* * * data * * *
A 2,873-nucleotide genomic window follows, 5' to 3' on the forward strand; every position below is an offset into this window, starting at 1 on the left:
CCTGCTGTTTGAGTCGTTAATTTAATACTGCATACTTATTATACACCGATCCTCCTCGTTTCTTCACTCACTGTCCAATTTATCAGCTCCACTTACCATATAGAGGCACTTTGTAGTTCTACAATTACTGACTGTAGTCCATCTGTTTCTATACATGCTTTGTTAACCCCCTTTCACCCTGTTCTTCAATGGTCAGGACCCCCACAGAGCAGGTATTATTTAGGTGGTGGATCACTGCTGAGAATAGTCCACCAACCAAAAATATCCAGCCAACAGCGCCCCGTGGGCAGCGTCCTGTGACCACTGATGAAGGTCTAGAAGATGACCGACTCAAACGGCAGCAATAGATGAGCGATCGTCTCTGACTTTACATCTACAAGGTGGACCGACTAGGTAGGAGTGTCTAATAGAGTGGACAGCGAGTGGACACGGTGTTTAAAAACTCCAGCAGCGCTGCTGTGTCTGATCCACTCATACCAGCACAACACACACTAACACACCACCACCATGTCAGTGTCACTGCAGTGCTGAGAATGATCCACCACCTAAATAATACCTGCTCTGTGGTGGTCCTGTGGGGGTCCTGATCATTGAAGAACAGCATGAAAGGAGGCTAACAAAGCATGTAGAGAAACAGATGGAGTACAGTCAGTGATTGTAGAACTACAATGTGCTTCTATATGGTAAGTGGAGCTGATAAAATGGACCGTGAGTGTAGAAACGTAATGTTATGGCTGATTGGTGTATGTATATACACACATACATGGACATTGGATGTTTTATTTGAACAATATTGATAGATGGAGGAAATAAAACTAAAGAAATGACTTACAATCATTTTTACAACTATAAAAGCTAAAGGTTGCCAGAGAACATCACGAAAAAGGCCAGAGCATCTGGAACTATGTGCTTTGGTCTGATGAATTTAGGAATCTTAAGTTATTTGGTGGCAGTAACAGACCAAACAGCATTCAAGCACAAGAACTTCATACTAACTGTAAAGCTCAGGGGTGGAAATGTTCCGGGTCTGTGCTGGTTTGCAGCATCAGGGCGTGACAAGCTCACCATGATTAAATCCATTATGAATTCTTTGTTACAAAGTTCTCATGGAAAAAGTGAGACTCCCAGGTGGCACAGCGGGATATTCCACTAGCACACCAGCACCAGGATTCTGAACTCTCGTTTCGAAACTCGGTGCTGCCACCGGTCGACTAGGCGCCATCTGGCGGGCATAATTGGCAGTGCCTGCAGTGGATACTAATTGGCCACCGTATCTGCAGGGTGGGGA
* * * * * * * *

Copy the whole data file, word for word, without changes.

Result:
A 2,873-nucleotide genomic window follows, 5' to 3' on the forward strand; every position below is an offset into this window, starting at 1 on the left:
CCTGCTGTTTGAGTCGTTAATTTAATACTGCATACTTATTATACACCGATCCTCCTCGTTTCTTCACTCACTGTCCAATTTATCAGCTCCACTTACCATATAGAGGCACTTTGTAGTTCTACAATTACTGACTGTAGTCCATCTGTTTCTATACATGCTTTGTTAACCCCCTTTCACCCTGTTCTTCAATGGTCAGGACCCCCACAGAGCAGGTATTATTTAGGTGGTGGATCACTGCTGAGAATAGTCCACCAACCAAAAATATCCAGCCAACAGCGCCCCGTGGGCAGCGTCCTGTGACCACTGATGAAGGTCTAGAAGATGACCGACTCAAACGGCAGCAATAGATGAGCGATCGTCTCTGACTTTACATCTACAAGGTGGACCGACTAGGTAGGAGTGTCTAATAGAGTGGACAGCGAGTGGACACGGTGTTTAAAAACTCCAGCAGCGCTGCTGTGTCTGATCCACTCATACCAGCACAACACACACTAACACACCACCACCATGTCAGTGTCACTGCAGTGCTGAGAATGATCCACCACCTAAATAATACCTGCTCTGTGGTGGTCCTGTGGGGGTCCTGATCATTGAAGAACAGCATGAAAGGAGGCTAACAAAGCATGTAGAGAAACAGATGGAGTACAGTCAGTGATTGTAGAACTACAATGTGCTTCTATATGGTAAGTGGAGCTGATAAAATGGACCGTGAGTGTAGAAACGTAATGTTATGGCTGATTGGTGTATGTATATACACACATACATGGACATTGGATGTTTTATTTGAACAATATTGATAGATGGAGGAAATAAAACTAAAGAAATGACTTACAATCATTTTTACAACTATAAAAGCTAAAGGTTGCCAGAGAACATCACGAAAAAGGCCAGAGCATCTGGAACTATGTGCTTTGGTCTGATGAATTTAGGAATCTTAAGTTATTTGGTGGCAGTAACAGACCAAACAGCATTCAAGCACAAGAACTTCATACTAACTGTAAAGCTCAGGGGTGGAAATGTTCCGGGTCTGTGCTGGTTTGCAGCATCAGGGCGTGACAAGCTCACCATGATTAAATCCATTATGAATTCTTTGTTACAAAGTTCTCATGGAAAAAGTGAGACTCCCAGGTGGCACAGCGGGATATTCCACTAGCACACCAGCACCAGGATTCTGAACTCTCGTTTCGAAACTCGGTGCTGCCACCGGTCGACTAGGCGCCATCTGGCGGGCATAATTGGCAGTGCCTGCAGTGGATACTAATTGGCCACCGTATCTGCAGGGTGGGGA